Here's a man who is noticeably larger than his competitors, yet far more graceful. He's stronger, yet less bulky. More powerful ... with less apparent effort.

He just flows ... and it's a joy to behold.

Ever watched a cheetah in slow-motion? Usain Bolt is more majestic. His win at last year's Olympics was 9.69 seconds of undiluted fantasy. What athlete has not dreamed of having an extra gear and obliterating the competition while barely letting the tiger out the bag? Throttling down as you exceed all previous known boundaries of human performance.

No journalist was able to find adequate superlatives to describe what no-one had ever seen before. I still get chills remembering the moment when he cut the afterburners and coasted into territory no man had dreamed of before. No words seemed appropriate, or even necessary. Pure, sweet emotion.

A moment that transcended all sport. Sublime dominance tempered with animal grace. A Tyson uppercut. A Federer passing shot. Phelps a body length ahead of that red line. A Jordanesque display that eclipsed all else that had been seen before by us mere mortals.

Surely no moment in sport would ever match those brief seconds?

And then the showboating started. Not content to savour the perfection of the moment, the press wanted more. The "Lightening Bolt". The wiggling hips. The two fingers to the face thing. The in-the-blocks God-given talent thing. It never stops!

Over-indulgence to the point where I cringe when they replay that most sacred moment in track and field. Like an over-blown orgy. Foreplay forgotten. Romance turned to porn. Exquisite taste perverted to nausea.

For me, what should forever be remembered as perfection, has now morphed into another fairly average, fairly crude, totally uninteresting commodity. A heroin addict wretching in a strange silence.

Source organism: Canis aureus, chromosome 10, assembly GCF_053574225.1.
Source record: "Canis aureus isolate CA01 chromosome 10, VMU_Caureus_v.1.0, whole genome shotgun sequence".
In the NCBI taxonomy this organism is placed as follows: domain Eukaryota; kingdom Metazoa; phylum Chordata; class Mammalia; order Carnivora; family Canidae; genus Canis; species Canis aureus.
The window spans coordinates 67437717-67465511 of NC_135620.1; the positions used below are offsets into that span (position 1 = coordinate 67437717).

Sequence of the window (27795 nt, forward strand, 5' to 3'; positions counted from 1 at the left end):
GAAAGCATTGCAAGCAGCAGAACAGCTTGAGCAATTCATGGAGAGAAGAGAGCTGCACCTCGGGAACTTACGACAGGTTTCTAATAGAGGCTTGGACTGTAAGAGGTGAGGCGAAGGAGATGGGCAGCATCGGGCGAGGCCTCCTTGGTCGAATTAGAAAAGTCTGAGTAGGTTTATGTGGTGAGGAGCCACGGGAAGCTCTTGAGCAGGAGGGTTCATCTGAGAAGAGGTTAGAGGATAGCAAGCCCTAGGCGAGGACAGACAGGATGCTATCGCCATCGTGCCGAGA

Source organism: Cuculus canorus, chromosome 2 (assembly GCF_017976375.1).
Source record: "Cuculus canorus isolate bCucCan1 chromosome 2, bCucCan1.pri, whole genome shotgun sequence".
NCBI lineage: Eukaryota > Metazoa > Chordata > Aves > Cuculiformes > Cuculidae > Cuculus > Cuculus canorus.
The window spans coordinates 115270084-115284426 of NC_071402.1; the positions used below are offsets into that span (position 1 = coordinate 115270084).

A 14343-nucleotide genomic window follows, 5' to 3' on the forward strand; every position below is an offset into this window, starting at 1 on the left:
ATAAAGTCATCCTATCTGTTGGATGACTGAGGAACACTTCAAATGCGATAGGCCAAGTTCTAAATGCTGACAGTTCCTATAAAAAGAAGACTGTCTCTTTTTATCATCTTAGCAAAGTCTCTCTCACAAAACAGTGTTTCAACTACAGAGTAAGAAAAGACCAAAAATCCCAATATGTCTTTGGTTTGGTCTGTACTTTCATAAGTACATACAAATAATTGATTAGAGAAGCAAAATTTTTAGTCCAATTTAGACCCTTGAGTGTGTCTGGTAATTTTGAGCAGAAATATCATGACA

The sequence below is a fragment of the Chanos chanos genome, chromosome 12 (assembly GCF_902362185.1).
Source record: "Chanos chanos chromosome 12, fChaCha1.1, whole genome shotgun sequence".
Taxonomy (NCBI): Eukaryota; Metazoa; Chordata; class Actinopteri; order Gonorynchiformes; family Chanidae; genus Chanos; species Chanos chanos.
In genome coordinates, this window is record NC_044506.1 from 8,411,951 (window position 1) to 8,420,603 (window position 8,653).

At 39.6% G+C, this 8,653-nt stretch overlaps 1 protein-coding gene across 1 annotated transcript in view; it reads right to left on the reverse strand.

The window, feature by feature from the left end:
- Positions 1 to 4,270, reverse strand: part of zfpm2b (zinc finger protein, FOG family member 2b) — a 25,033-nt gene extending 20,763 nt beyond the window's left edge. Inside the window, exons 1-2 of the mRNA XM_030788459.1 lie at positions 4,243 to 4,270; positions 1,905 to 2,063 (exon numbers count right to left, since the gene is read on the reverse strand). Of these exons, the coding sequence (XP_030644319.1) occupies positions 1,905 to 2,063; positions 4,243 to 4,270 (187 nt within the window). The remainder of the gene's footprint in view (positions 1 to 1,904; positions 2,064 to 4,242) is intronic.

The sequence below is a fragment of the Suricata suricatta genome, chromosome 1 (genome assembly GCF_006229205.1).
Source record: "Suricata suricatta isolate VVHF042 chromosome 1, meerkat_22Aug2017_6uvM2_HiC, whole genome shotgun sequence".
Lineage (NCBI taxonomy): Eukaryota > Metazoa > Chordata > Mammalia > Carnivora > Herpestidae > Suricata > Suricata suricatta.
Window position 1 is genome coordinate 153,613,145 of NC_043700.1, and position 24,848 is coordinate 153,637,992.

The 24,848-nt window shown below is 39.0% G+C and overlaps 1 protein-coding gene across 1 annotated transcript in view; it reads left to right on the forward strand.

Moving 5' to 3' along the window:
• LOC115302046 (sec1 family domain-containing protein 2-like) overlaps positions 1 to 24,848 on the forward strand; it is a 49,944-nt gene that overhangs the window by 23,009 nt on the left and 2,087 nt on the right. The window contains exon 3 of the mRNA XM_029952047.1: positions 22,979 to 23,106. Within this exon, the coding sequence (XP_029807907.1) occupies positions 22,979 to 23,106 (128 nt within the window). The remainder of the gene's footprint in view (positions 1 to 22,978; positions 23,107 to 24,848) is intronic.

I used to drop everything to relive those moments. Now, it's like watching an ad for online bingo. Loud. Crude. Missable. Because I know, along with the magic, I am going to be subjected to the rest of it.

How sad is that?

When will we learn that less is more? When will we be content to savour the moment? How I wish that Osafa Powell had been blessed instead. How I wish he had the magic dust to go sub 9.5!

To me, he's the man. Kind. Mishievious. Unassuming. Breathtaking. How it breaks my heart to see him play second fiddle with such dignity.

I actually feel sorry for Usain Bolt. I watch him wiggle and perform as the faceless crowds writhe before him, eating up his crassness, baying for more, bleeding him dry.

When he's interviewed he actually seems like a really nice guy. An authentic human being. A dedicated athlete who trains hard and smart. Maybe even an inspiration for aspiring athletes? Down-to-earth. Humble. Out of character in his role as court jester.

While we're on the subject ... let's hope the "bullet from a gun" that Alberto Contador's PR team seems to be spawning following his Tour De France victory won't diminish another great talent.

At the end of the day they are still human.

Monday, 20 July 2009

Pressure On Health Service

For years now the NHS has been used to significant increases above inflation, year on year since its inception in 1948.

The demands keep going up: more elderly people, more technology ... and more preventable illness.

But no-one sees it that way. The success of the NHS continues to be measured purely in terms of increased longevity. Quality of life would seem largely irrelevant. If more people are living longer, then someone must be doing something right.

Now the money is drying up, despite what politicians promise. But the problem will only get progressively worse. More people are getting sicker, sooner.

Possible solutions tabled are for the services to offer less and get more efficient. Bottom line is plenty of rhetoric, but a proven inability to save money. Experts are blaming the "fact" that people are living "healthier" into old age ... despite the apparent contradiction.